University classes in Australia are starting for the year, so here are some words that will help you make sense of studying at university in Australia. Read on to learn more!
A 'lecture' can refer to a class which often has a large number of students. The lecture can be presented by an academic staff member who is sometimes referred to as the 'professor'.
A 'tutorial' is a class that is smaller than a lecture. The purpose of a 'tutorial' is for students to discuss course material such as readings, ask questions and participate in group work.
An 'academic transcript' is an official document, produced by the university, that includes enrolment history and results of all the courses you have taken during your time at university.
A 'census date' is the last day to withdraw from a subject or course without an academic or financial penalty. Sometimes students change their plans when the semester has already started so the 'census date' allows students to withdraw from courses without incurring course fees or a record on their academic transcript. It is usually listed in the university calendar.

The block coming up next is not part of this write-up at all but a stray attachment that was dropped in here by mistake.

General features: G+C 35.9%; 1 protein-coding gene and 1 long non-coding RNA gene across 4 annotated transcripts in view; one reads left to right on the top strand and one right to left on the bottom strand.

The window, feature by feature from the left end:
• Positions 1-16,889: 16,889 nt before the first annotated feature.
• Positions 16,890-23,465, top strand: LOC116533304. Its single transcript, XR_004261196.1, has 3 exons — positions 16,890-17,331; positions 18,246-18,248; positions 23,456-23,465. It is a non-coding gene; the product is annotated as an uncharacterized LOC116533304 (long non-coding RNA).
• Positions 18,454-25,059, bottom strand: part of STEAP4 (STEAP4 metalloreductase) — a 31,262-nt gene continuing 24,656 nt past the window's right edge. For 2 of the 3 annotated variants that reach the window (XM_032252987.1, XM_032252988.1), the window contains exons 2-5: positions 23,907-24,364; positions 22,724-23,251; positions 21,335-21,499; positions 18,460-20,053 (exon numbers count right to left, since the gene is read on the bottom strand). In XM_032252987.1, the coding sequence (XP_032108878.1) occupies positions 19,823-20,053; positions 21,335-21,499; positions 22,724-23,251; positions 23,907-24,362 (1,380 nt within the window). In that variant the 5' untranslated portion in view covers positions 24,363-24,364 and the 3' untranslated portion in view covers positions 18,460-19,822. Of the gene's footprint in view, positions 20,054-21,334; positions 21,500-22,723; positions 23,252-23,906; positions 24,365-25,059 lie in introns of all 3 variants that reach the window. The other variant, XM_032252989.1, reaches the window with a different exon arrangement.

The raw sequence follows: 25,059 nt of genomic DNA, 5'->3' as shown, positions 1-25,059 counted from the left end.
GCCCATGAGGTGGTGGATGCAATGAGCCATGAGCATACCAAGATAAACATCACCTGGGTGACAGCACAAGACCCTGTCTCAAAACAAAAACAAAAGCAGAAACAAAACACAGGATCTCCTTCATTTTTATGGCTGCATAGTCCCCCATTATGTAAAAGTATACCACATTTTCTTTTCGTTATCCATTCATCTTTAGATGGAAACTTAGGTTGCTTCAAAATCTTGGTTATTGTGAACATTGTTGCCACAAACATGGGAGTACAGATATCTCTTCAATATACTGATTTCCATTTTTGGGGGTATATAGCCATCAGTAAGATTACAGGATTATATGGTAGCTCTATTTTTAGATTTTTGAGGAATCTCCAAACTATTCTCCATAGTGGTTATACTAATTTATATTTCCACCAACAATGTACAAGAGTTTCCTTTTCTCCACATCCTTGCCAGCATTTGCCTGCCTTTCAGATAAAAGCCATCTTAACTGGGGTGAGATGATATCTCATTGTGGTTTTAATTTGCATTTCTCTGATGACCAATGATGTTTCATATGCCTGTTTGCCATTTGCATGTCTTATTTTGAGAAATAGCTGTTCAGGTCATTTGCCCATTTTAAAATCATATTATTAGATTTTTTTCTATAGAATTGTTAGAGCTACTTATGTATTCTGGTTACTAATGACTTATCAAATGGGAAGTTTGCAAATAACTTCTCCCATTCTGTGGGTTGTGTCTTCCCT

A 'bachelor degree' is awarded by the university when a student has successfully completed an undergraduate degree. This usually means three years of full time study. A 'bachelor double degree' refers to two undergraduate degrees. This usually means four years of full time study.
A 'prerequisite' is a course that you're required to study in order to enrol in other courses.
A 'major' is a specialisation or focus area of study. Depending on the nature of the course, undergraduates can decide on their 'major' in the earlier half of the degrees.
For daily English language lessons and tips like our Learn English Facebook page.